A new article in the journal Science suggests that terawatt-scale solar power could disrupt the global energy market and become a key energy source for the future.
Having reached 500 GW globally in solar power by the end of 2018, we can double that number by 2023, entering an era of “terawatt-scale solar” with exponential growth, according to a team of experts from the National Renewable Energy Laboratory. , the California Institute of Technology, MIT and 24 other leading institutions.
Whereas just two years ago 10 TW solar by 2030 sounded like a dream, it is now a goal that we can confidently aim for and even go further, the team suggests. The authors predict a solar capacity of up to 70 TW globally by 2050, which would make it a powerful force in a global transition to renewables.
However, to support such a large-scale transition to solar will require action in multiple areas.
First of all, it is about the rapid diffusion of key technologies such as virtual oscillation controllers, energy storage capacity and smart grids to improve power system integration and increase the attractiveness of solar power among stakeholders. Solar power will also have to improve its reliability and ensure a 24/7 fail-safe provision with effective supply and demand management.
The good news is that technological developments in solar energy storage are coming fast, while prices have been falling to record lows. With the development of new, more profitable energy storage options, the trend is likely to continue.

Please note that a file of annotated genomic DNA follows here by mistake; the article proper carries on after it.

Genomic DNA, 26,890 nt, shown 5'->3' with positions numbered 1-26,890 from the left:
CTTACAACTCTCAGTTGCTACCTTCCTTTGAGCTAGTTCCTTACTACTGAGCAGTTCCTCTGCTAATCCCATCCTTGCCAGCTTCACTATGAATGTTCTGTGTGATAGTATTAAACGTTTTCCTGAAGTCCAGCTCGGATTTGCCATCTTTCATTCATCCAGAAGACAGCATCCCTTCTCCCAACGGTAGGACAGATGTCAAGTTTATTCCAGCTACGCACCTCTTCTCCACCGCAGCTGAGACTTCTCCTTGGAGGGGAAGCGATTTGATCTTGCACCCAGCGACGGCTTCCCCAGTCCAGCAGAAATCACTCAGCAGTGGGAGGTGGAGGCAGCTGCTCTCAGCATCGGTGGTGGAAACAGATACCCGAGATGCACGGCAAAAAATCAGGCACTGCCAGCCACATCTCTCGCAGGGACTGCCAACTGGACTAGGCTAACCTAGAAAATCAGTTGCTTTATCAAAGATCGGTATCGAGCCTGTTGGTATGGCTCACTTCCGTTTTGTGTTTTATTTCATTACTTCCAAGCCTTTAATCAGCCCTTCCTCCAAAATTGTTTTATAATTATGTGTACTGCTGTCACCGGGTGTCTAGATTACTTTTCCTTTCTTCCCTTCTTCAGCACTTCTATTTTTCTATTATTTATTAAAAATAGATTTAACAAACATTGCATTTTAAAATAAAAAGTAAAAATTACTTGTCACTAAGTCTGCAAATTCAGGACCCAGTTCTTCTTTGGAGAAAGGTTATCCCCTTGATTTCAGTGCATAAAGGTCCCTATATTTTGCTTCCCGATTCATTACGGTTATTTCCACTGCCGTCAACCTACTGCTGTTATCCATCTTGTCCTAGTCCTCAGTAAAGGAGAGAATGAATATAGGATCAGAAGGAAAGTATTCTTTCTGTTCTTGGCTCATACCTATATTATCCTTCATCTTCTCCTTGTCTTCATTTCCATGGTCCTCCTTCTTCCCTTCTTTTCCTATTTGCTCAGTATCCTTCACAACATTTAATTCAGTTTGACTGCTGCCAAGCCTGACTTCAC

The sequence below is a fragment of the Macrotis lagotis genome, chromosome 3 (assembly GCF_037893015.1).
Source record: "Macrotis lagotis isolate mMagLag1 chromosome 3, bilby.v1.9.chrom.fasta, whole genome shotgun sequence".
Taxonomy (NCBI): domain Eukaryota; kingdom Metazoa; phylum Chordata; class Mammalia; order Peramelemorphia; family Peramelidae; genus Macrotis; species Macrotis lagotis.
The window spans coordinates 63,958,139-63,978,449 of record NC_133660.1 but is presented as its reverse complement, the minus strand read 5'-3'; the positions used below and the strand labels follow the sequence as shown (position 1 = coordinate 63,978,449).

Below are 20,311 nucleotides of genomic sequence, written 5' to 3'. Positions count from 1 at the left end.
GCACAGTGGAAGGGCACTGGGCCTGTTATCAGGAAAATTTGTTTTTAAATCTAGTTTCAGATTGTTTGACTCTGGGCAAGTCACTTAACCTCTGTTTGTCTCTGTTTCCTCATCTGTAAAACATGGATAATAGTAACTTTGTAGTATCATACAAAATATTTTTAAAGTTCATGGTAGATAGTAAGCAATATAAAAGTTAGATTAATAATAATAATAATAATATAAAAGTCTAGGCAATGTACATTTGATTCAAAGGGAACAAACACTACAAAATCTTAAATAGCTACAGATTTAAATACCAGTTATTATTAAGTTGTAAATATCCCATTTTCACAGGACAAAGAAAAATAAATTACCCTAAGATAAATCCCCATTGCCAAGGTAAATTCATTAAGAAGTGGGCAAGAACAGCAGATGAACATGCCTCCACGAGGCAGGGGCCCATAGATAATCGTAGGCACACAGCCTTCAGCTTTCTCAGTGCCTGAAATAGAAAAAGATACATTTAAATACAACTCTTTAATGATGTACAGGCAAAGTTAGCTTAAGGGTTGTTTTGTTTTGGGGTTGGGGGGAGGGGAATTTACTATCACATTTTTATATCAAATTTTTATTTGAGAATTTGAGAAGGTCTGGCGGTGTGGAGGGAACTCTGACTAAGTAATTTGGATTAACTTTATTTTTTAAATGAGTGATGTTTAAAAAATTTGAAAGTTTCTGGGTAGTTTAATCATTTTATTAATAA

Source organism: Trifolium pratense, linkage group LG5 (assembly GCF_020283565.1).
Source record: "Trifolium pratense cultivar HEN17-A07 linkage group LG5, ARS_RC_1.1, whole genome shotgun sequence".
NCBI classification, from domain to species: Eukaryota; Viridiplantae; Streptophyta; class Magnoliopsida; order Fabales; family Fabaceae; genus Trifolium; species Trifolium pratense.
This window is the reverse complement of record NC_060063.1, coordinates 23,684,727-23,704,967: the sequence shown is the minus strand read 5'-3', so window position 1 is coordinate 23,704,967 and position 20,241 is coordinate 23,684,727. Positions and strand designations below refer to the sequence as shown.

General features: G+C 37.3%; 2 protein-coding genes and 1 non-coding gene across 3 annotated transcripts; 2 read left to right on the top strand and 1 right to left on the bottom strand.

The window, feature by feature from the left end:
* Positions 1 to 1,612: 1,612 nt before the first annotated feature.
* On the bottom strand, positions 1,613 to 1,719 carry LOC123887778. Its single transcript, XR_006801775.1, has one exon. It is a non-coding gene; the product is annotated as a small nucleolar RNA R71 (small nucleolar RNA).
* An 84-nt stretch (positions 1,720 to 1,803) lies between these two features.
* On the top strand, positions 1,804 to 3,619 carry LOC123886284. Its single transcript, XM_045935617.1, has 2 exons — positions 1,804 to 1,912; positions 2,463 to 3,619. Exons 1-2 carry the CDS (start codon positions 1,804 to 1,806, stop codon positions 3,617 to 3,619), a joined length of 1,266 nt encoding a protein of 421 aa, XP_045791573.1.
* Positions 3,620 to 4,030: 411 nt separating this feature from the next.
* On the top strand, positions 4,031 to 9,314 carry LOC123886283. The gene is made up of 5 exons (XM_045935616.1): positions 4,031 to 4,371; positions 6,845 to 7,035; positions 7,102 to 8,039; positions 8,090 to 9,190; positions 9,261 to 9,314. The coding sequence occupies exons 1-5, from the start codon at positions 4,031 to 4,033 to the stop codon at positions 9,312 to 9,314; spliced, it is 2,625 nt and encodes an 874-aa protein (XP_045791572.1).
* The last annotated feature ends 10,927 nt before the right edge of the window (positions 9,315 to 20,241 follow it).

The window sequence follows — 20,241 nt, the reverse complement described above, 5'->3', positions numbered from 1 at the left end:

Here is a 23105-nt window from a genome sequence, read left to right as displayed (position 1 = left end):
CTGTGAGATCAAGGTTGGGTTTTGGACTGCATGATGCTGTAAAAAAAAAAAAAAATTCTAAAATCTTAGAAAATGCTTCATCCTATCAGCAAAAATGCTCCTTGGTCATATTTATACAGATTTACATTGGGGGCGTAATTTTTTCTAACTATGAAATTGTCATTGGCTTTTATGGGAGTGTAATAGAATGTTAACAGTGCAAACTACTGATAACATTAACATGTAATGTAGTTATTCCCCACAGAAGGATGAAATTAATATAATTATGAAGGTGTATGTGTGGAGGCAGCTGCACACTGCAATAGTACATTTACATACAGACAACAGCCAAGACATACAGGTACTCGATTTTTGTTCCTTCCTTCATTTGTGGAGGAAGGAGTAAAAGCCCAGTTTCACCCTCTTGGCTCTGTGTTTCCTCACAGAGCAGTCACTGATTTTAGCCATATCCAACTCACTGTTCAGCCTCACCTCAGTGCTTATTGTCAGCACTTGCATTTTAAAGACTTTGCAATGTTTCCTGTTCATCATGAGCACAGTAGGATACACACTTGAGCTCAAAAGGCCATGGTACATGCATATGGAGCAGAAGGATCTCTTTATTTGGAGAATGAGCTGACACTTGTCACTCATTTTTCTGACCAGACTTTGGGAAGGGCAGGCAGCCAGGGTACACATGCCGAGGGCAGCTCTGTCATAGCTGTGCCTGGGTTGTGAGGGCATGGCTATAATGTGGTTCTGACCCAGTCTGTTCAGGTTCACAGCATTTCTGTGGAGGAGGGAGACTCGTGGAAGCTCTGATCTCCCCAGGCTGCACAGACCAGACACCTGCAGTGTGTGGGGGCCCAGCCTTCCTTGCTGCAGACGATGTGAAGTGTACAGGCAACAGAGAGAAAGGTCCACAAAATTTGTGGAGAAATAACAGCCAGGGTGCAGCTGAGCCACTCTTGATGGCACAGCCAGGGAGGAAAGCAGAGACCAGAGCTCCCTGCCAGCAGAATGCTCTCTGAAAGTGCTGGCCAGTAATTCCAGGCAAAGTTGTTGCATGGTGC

Electrification of various sectors will be another field of action, with transportation, heating / cooling and industry leading the way. Previous research suggests that electrifying 70% of passenger transport by 2050 is entirely possible. The introduction of renewable energy in steel production and other heavy industries can also go a long way towards reducing emissions.
A relatively new area to explore is the storage of solar electricity by electrolysis in chemical fuels, allowing for longer and cheaper storage. This would allow solar energy to go beyond electricity-dependent industries and take advantage of improved biofuels, fertilizer production, metal refining and the generation of synthetic fuels.
Finally, we will need to keep the innovation curve as high as ever, paying particular attention to addressing resource scarcity, increasing the life of PV, and ensuring an effective circular economy for all equipment and materials involved.
The authors are confident that if all the necessary conditions come into play, we can confidently look to a future powered by clean and renewable energy.